2) Auto-responders are much more time-consuming to set up in Mailchimp.
You cannot set up one auto-responder series and add multiple messages to it the way you can in Aweber. You have to set up each auto-responder individually, and it’s very time-consuming. You also cannot test the entire series at once, or turn on the entire series at once. You have to test and turn on each auto-responder message individually. Maybe not a big deal with three messages, but if you have 52 like I do, it’s a time-consuming task.
3) Mailchimp only allows one opt-in form per list.
I like to create different forms for the same list, to put on different websites, or social media. That way I can test which source is converting better. In Mailchimp, I would need to set up a different list for each form, which then puts subscribers onto different lists. That would not be such a big deal except…
4) Mailchimp does not merge/purge duplicate email addresses between different lists.
Yes, Mailchimp will delete duplicate email addresses from the same list. But not if the subscribers are on two different lists. This may not seem like a big deal if all you ever send out is an e-newsletter. However, if you do a lot of email marketing and you create separate opt-in forms to test conversion on different sites or web pages, or you create different lists for special promotions or to separate prospects from buyers, you could end up with multiple lists with significant duplication and no way to get rid of it.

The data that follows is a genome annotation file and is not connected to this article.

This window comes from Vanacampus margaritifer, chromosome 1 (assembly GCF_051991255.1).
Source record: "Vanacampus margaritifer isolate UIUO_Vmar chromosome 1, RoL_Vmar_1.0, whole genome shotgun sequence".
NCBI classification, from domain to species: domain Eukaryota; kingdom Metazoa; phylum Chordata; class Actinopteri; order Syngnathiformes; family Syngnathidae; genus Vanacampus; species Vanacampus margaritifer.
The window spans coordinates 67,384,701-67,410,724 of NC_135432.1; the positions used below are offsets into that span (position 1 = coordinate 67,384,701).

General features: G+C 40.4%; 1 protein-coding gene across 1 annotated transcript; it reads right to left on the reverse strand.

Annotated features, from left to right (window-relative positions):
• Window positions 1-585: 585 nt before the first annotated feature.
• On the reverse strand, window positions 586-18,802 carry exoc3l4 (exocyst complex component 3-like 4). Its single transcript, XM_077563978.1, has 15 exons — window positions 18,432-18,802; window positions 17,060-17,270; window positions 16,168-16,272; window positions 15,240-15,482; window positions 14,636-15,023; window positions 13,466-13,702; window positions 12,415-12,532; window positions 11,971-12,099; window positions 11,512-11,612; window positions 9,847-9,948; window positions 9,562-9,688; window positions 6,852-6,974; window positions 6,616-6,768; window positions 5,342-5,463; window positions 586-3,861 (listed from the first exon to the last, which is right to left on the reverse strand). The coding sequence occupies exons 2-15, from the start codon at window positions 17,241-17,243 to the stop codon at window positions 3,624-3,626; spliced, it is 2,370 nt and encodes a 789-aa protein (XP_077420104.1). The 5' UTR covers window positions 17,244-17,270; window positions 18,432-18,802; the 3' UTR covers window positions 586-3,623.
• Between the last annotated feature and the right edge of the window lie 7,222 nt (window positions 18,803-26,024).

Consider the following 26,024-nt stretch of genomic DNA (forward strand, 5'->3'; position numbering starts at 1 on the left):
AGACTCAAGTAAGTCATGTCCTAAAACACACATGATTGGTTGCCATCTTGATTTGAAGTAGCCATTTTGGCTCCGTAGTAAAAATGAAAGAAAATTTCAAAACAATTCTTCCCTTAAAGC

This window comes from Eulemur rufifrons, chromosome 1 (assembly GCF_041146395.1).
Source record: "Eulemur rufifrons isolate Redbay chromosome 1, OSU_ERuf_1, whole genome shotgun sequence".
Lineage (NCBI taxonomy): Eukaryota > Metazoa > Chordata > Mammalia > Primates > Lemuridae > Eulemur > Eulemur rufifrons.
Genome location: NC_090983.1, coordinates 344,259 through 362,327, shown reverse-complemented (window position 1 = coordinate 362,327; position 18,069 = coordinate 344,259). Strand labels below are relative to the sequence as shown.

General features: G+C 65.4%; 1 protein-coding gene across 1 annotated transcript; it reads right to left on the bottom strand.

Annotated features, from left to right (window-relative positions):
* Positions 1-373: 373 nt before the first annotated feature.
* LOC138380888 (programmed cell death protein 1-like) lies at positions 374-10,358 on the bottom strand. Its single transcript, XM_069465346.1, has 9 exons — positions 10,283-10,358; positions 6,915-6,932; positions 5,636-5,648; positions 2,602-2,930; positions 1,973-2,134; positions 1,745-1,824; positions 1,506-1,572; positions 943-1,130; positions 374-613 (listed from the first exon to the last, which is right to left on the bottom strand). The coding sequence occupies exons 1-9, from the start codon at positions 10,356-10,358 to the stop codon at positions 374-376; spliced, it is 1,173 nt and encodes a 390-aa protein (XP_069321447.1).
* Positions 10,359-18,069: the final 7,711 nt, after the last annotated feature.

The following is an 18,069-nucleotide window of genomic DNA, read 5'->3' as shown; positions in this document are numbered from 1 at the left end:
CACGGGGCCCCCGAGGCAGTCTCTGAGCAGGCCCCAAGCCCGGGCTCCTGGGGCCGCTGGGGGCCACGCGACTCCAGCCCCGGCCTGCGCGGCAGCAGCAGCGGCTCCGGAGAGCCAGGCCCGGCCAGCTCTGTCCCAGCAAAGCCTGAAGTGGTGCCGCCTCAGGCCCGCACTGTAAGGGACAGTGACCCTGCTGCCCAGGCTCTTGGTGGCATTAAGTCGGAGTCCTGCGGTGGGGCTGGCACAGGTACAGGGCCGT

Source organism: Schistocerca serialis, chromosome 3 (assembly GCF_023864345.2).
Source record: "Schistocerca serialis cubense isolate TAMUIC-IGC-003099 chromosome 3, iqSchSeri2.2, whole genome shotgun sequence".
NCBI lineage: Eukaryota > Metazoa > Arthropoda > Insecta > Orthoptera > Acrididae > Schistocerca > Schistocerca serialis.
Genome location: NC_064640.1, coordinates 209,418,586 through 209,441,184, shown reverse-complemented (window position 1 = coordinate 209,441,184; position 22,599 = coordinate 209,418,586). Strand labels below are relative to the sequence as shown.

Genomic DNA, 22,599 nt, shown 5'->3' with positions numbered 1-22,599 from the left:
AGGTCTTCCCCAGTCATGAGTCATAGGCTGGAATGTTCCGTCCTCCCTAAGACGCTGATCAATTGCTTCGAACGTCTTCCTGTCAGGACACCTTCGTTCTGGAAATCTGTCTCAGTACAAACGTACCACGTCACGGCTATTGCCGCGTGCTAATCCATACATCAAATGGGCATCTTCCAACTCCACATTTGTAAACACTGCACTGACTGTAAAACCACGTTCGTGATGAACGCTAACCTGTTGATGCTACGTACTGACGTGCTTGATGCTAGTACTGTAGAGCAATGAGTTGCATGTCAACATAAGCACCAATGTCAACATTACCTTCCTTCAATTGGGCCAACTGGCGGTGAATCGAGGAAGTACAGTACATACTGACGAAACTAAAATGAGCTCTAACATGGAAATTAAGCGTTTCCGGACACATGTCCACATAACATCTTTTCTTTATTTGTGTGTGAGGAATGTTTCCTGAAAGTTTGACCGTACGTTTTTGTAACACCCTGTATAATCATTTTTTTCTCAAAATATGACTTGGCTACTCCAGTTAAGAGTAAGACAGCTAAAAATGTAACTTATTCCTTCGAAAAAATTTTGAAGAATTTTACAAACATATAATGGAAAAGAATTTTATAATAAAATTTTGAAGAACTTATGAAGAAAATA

Aweber automatically de-duplicates with each mailing to multiple lists, and proactively you can set up Automation to remove people from a previous list if they opt-in to a newer list.
Because the cost of these services is based on the number of email addresses in your lists, even if some of those email addresses are duplicates, you could easily end up overpaying. And, more importantly, if you send a broadcast to multiple lists in Mailchimp, some folks could end up getting the same email twice if they’re on two different lists, or three times if they’re on three different lists. Not a good situation.
5) Having too many different lists can become unwieldy.
I used to create new lists in Aweber every time I did a promotion. While that can be great for segmented marketing, after a few years I ended up with so many lists that it was difficult to manage them all. I’ve since cleaned them up and am very careful about not creating a new list unless I have to. For example, in Aweber, if all I’m doing is changing my free gift, I can use the same list, just change the form and the auto-responders and all the new subscribers get added to my main email list.
6) Mailchimp is free or cheap to start with, but it doesn’t stay that way.
When I was considering Mailchimp, I did the math to see what it would cost me to move my subscribers over from Aweber and it turns out that at about 1500-2000 subscribers, with auto-responders, Mailchimp is more expensive.